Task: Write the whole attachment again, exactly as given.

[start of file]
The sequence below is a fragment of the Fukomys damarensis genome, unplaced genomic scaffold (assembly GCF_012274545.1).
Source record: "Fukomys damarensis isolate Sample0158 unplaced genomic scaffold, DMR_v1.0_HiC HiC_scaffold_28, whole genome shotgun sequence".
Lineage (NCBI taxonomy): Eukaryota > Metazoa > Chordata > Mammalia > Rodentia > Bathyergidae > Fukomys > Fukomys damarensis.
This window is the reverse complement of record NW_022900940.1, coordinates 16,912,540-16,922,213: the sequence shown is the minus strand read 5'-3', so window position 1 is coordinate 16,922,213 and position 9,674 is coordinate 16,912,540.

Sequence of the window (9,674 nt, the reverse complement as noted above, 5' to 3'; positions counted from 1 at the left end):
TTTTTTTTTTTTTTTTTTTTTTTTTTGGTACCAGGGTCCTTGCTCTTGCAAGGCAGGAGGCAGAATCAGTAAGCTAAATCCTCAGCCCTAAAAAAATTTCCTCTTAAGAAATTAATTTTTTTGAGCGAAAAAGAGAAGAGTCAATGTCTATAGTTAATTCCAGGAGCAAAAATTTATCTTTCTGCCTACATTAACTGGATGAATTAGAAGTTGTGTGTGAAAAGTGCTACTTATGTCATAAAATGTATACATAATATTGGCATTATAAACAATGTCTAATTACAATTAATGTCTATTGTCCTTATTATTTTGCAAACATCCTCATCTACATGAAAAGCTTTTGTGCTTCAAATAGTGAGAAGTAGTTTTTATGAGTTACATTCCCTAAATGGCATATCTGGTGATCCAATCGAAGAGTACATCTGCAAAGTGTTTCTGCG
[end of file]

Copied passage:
The sequence below is a fragment of the Fukomys damarensis genome, unplaced genomic scaffold (assembly GCF_012274545.1).
Source record: "Fukomys damarensis isolate Sample0158 unplaced genomic scaffold, DMR_v1.0_HiC HiC_scaffold_28, whole genome shotgun sequence".
Lineage (NCBI taxonomy): Eukaryota > Metazoa > Chordata > Mammalia > Rodentia > Bathyergidae > Fukomys > Fukomys damarensis.
This window is the reverse complement of record NW_022900940.1, coordinates 16,912,540-16,922,213: the sequence shown is the minus strand read 5'-3', so window position 1 is coordinate 16,922,213 and position 9,674 is coordinate 16,912,540.

Sequence of the window (9,674 nt, the reverse complement as noted above, 5' to 3'; positions counted from 1 at the left end):
TTTTTTTTTTTTTTTTTTTTTTTTTTGGTACCAGGGTCCTTGCTCTTGCAAGGCAGGAGGCAGAATCAGTAAGCTAAATCCTCAGCCCTAAAAAAATTTCCTCTTAAGAAATTAATTTTTTTGAGCGAAAAAGAGAAGAGTCAATGTCTATAGTTAATTCCAGGAGCAAAAATTTATCTTTCTGCCTACATTAACTGGATGAATTAGAAGTTGTGTGTGAAAAGTGCTACTTATGTCATAAAATGTATACATAATATTGGCATTATAAACAATGTCTAATTACAATTAATGTCTATTGTCCTTATTATTTTGCAAACATCCTCATCTACATGAAAAGCTTTTGTGCTTCAAATAGTGAGAAGTAGTTTTTATGAGTTACATTCCCTAAATGGCATATCTGGTGATCCAATCGAAGAGTACATCTGCAAAGTGTTTCTGCG